Longbox Diving – Amazing Spider-Man #574

By | January 11th, 2012
Posted in Columns | % Comments

One of my favorite ongoing comics right now that only seems to get better and better each month is Rick Remender’s Venom. Starring long time Spider-Man bully/super fan/friend Flash Thompson as the newest host of one of Spider-Man’s greatest foes, The Venom Symbiote. While for more than a decade, Venom has skirted the line between anti-hero and villain depending on who the host of the symbiote happens to be/the level of control they have over it. However this is the first time when Venom has been legitimately intended for heroic uses as Flash Thompson is easily one of the most heroic people in the entire Marvel Universe and he proved it in one fateful issue of the Brand New Day-era Amazing Spider-Man a few years back. Unlike some other issue’s we’ve unearthed for this column, Amazing Spider-Man #574 is still stunningly relevant not only for the aforementioned Venom book but in the growing history of a character that has existed just as long as Peter Parker.

Click on down as I explore this monumental character turning point.

In a lot of ways this issue, written by Marc Guggenhiem and illustrated by Barry Kitson, is a lot like a State of the Union for Flash after slipping into and out of the spotlight over the years prior. There is also a bit of “Flash Thompson: Year One” thrown in there as a lot of the major storybeats of his life are recalled during a debriefing with his commanding officer during his then current tour of duty in the U.S. Army. The fact that he is going it from a hospital bed is an indicator of what is to come from right off the bat, but we’ll get to that later. As Flash recalls his most recent mission to his CO, the story juts out in a few different directions while still staying grounded within the tale of the mission itself.

We see Flash grow through boyhood with his abusive father into his teenage years filled with sexual inferiority and his compensating for that all the way through his reenlistment to the army after a lengthy absence following his service in Vietnam. While some may see this as simple exposition to bring the reader up to date on Flash, I see these scenes as a way to build the story to the eventual outcome that we get by issue’s end. Everything we see from page one to the end of the issue is a building block towards the home run of an ending, especially the parts that illustrate Flash’s deeply engrained vulnerabilities.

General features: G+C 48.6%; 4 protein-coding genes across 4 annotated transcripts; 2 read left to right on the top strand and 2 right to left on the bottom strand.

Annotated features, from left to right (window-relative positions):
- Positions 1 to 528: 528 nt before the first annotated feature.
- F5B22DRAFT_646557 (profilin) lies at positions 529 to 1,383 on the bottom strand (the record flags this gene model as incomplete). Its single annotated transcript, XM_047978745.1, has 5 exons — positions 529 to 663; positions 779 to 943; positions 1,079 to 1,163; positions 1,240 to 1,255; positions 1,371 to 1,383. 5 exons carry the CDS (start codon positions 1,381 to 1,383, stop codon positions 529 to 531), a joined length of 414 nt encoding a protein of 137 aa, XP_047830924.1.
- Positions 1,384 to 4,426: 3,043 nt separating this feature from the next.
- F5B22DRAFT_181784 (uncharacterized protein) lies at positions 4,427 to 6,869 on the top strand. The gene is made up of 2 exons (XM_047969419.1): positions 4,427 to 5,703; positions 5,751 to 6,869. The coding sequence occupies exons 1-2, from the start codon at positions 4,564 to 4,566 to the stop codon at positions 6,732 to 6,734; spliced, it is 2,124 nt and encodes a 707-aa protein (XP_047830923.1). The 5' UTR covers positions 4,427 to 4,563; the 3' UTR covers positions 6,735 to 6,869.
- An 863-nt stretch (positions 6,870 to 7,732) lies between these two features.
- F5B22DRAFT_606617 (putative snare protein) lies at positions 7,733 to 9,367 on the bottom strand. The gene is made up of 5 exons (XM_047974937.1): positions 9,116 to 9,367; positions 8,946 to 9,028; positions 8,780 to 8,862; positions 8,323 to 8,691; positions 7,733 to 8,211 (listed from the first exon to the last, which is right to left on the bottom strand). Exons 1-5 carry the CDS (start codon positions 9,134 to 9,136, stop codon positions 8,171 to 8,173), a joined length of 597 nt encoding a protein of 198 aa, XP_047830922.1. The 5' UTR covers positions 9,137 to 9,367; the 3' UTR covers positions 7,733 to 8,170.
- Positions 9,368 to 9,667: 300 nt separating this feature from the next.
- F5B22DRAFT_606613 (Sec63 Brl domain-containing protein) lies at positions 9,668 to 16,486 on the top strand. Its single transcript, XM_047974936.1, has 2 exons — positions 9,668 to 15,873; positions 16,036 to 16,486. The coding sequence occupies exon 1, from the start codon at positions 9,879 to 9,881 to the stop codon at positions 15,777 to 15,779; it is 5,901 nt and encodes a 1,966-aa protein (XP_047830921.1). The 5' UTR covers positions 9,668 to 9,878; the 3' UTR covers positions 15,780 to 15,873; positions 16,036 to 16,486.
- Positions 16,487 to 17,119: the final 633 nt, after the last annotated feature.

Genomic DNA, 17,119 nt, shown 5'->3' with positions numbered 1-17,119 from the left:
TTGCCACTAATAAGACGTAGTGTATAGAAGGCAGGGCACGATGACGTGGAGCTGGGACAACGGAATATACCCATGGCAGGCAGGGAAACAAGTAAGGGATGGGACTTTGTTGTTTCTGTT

Another crucial aspect of the issue is the juxtaposition of Flash’s actions during the mission with classic still-frames from some of Spider-Man’s most fearsome match-ups. It’s no secret that Flash has been one of Spider-Man’s biggest fans since almost the beginning of Spidey’s career (despite also being the bane of Peter Parker’s existence for quite some time). However, for Flash to say that Spider-Man inspires him and to directly liken and adapt his actions to Spider-Man’s as a way to literally illustrate what is going through Flash’s head as he risks his life to protect his fellow soldiers is just inspired storytelling. It’s so simple and yet utterly profound at the same time.

Sorry, did I say “risked his life?” I mean life AND limb. As many Spidey-fans know, Flash did not make it out of this mission with his legs, and only because he tried TOO hard and did TOO much. Abandoning every bit of his once selfish nature, Flash proved himself the hero that we now know his entire life had bred him to be the exact opposite of. Given his past, it is not only easy but even likely that Flash Thompson could have ended up just as grim and ruthless as any number of Spider-Man’s rogues. But he didn’t, he took all he was and rose above it, proving himself to be a much better man than anyone expected him to be.

If it weren’t for this issue then Flash Thompson would still be a largely glossed over member of Peter Parker’s life. If it weren’t for this issue, Venom would not be nearly as good of a comic as it is. If it weren’t for this issue, we wouldn’t know just what characters in the Marvel Universe, no matter their history, are capable of when put in the hands of the right creator. And for all that, it deserves to be remembered.

//TAGS | Longbox Diving

Joshua Mocle

Joshua Mocle is an educator, writer, audio spelunker and general enthusiast of things loud and fast. He is also a devout Canadian. He can often be found thinking about comics too much, pretending to know things about baseball and trying to convince the masses that pop-punk is still a legitimate genre. Stalk him out on twitter and thought grenade.


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